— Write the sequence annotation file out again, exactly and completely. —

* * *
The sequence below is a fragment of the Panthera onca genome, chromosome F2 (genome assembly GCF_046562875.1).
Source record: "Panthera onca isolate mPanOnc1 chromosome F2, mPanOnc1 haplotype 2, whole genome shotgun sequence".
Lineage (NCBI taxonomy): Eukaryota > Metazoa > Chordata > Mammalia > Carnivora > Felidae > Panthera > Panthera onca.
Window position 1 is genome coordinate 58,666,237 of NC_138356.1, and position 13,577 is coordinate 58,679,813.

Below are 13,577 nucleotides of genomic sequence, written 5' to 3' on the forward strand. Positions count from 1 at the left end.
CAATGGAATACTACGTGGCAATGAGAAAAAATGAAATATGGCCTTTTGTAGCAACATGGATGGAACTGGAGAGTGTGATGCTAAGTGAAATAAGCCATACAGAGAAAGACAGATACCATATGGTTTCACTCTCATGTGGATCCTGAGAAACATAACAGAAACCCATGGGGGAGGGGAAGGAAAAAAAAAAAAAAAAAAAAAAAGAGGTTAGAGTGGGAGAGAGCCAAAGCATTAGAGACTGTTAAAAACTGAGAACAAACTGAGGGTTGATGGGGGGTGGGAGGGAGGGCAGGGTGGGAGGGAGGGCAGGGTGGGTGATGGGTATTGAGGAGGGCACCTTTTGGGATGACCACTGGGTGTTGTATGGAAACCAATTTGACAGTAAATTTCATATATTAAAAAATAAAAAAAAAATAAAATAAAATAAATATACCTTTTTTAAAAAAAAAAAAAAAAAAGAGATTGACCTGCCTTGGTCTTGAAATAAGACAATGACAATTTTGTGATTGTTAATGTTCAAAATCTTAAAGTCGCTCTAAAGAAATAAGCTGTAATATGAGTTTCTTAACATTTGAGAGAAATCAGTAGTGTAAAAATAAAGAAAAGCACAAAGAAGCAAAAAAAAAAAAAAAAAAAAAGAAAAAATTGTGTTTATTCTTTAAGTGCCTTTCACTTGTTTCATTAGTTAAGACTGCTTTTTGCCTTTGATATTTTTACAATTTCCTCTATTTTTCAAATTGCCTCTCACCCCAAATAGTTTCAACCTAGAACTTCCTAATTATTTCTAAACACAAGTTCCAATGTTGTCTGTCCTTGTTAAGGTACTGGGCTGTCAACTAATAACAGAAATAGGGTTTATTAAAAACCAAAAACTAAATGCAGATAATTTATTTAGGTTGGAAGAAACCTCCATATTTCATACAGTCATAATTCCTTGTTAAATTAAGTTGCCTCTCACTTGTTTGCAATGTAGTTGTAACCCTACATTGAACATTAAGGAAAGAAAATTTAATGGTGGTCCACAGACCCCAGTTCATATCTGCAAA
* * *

The sequence below is a fragment of the Panthera onca genome, chromosome F2 (genome assembly GCF_046562875.1).
Source record: "Panthera onca isolate mPanOnc1 chromosome F2, mPanOnc1 haplotype 2, whole genome shotgun sequence".
Lineage (NCBI taxonomy): Eukaryota > Metazoa > Chordata > Mammalia > Carnivora > Felidae > Panthera > Panthera onca.
Window position 1 is genome coordinate 58,666,237 of NC_138356.1, and position 13,577 is coordinate 58,679,813.

Below are 13,577 nucleotides of genomic sequence, written 5' to 3' on the forward strand. Positions count from 1 at the left end.
CAATGGAATACTACGTGGCAATGAGAAAAAATGAAATATGGCCTTTTGTAGCAACATGGATGGAACTGGAGAGTGTGATGCTAAGTGAAATAAGCCATACAGAGAAAGACAGATACCATATGGTTTCACTCTCATGTGGATCCTGAGAAACATAACAGAAACCCATGGGGGAGGGGAAGGAAAAAAAAAAAAAAAAAAAAAAAGAGGTTAGAGTGGGAGAGAGCCAAAGCATTAGAGACTGTTAAAAACTGAGAACAAACTGAGGGTTGATGGGGGGTGGGAGGGAGGGCAGGGTGGGAGGGAGGGCAGGGTGGGTGATGGGTATTGAGGAGGGCACCTTTTGGGATGACCACTGGGTGTTGTATGGAAACCAATTTGACAGTAAATTTCATATATTAAAAAATAAAAAAAAAATAAAATAAAATAAATATACCTTTTTTAAAAAAAAAAAAAAAAAAGAGATTGACCTGCCTTGGTCTTGAAATAAGACAATGACAATTTTGTGATTGTTAATGTTCAAAATCTTAAAGTCGCTCTAAAGAAATAAGCTGTAATATGAGTTTCTTAACATTTGAGAGAAATCAGTAGTGTAAAAATAAAGAAAAGCACAAAGAAGCAAAAAAAAAAAAAAAAAAAAAGAAAAAATTGTGTTTATTCTTTAAGTGCCTTTCACTTGTTTCATTAGTTAAGACTGCTTTTTGCCTTTGATATTTTTACAATTTCCTCTATTTTTCAAATTGCCTCTCACCCCAAATAGTTTCAACCTAGAACTTCCTAATTATTTCTAAACACAAGTTCCAATGTTGTCTGTCCTTGTTAAGGTACTGGGCTGTCAACTAATAACAGAAATAGGGTTTATTAAAAACCAAAAACTAAATGCAGATAATTTATTTAGGTTGGAAGAAACCTCCATATTTCATACAGTCATAATTCCTTGTTAAATTAAGTTGCCTCTCACTTGTTTGCAATGTAGTTGTAACCCTACATTGAACATTAAGGAAAGAAAATTTAATGGTGGTCCACAGACCCCAGTTCATATCTGCAAA